Thursday, October 30, 2014

Accidental Bad Words

     People mispronounce words all the time.  I am sure that more than a few people will agree with me when I say that sometimes an accent of any kind, not just deaf accents, will cause mispronounced words to sound like words with entirely different meanings.  Hearing people may experience this word mishap when they are trying to learn another language, but my experience takes place in my own tongue, English.
     This mispronunciation issue first occurred to me in second grade.  A boy in my class was talking behind my back.  I had no idea what he was saying since I could not read his lips.  So I faced him and asked what was he talking about.  He told me I said a bad word.  I was terrified, as a second grader.  I didn't even know that bad words existed!  Now that I'm older, I know some bad words, but then, I didn't know which words were bad.  Was 'bad' a bad word?  He reassured me that he would not tell the teacher and the incident was swept under the rug.  From that point on, I was a devoted non-cusser, or so I thought.
     Fast forward to ninth grade speech therapy, where the focus was on clarifying the difference between 's' and 'sh.'  My therapist introduced me to a computer app (DragonSpeak) that would write down everything it heard me say.  We started with some simple words, like 'acid', 'faucet', and 'sit.'  Seems easy enough.  What I didn't know until I started speaking into the app, was that my 's' sounds more like 'sh.'  So I went through the list above, and the computer wrote instead 'I said,' (not 'acid') "f*** sh** (ooh, two bad words!), and "sh**.'  Imagine my horror that when I try to say something simple like sit, I end up saying one of the most common bad words of all time.  Gack!  I was afraid the computer would wash my mouth out with anti-viral software.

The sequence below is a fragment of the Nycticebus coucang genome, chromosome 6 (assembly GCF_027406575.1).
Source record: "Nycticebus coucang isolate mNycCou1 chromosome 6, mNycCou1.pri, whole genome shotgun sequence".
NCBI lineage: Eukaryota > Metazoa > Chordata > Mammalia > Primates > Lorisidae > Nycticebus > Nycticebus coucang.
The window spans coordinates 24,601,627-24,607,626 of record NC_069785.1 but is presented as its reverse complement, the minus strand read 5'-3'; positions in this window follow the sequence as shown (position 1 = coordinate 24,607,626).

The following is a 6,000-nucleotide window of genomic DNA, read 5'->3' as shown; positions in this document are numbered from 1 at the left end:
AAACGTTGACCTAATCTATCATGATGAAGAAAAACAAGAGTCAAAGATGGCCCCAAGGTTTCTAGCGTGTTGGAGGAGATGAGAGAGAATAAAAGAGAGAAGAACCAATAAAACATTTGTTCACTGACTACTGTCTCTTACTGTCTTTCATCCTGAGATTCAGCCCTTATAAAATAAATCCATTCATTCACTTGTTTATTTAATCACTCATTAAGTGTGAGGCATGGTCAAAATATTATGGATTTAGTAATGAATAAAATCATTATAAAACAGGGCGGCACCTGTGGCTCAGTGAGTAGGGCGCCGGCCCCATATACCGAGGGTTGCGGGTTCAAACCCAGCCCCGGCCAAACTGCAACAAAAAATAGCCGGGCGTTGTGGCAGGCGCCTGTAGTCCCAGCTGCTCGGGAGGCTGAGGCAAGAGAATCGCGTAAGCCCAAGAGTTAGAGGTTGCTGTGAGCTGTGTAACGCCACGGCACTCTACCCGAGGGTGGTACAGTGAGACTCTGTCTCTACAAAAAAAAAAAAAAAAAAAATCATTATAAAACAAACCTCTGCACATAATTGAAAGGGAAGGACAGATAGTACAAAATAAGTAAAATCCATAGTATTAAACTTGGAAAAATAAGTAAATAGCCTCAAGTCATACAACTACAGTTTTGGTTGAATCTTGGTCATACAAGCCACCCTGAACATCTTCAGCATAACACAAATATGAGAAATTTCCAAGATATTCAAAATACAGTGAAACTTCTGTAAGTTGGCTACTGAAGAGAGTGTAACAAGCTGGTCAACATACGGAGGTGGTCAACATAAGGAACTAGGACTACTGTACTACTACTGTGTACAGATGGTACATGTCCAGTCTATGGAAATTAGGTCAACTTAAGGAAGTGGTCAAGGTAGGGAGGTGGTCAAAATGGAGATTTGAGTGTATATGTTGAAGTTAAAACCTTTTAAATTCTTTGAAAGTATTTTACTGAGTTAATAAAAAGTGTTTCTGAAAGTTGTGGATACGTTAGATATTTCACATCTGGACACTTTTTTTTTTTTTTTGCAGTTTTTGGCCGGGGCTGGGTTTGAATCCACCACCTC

Luckily, my wonderful therapist reassured me.  Most people would figure out what I was trying to say from the context of the sentence instead of taking offense.  I was relieved to hear that, but figured it was better to not have that problem in the first place.  Imagine if I told a new friend "sit over there and I'll join you."  Eek!
     Now, nearly three years after I discovered my accidental bad words, and with lots of speech therapy and practice, I can say my speech pronunciation is much improved.  I can go through the same list again and the app picks up what I say perfectly.  Hard work and determination does pay off!

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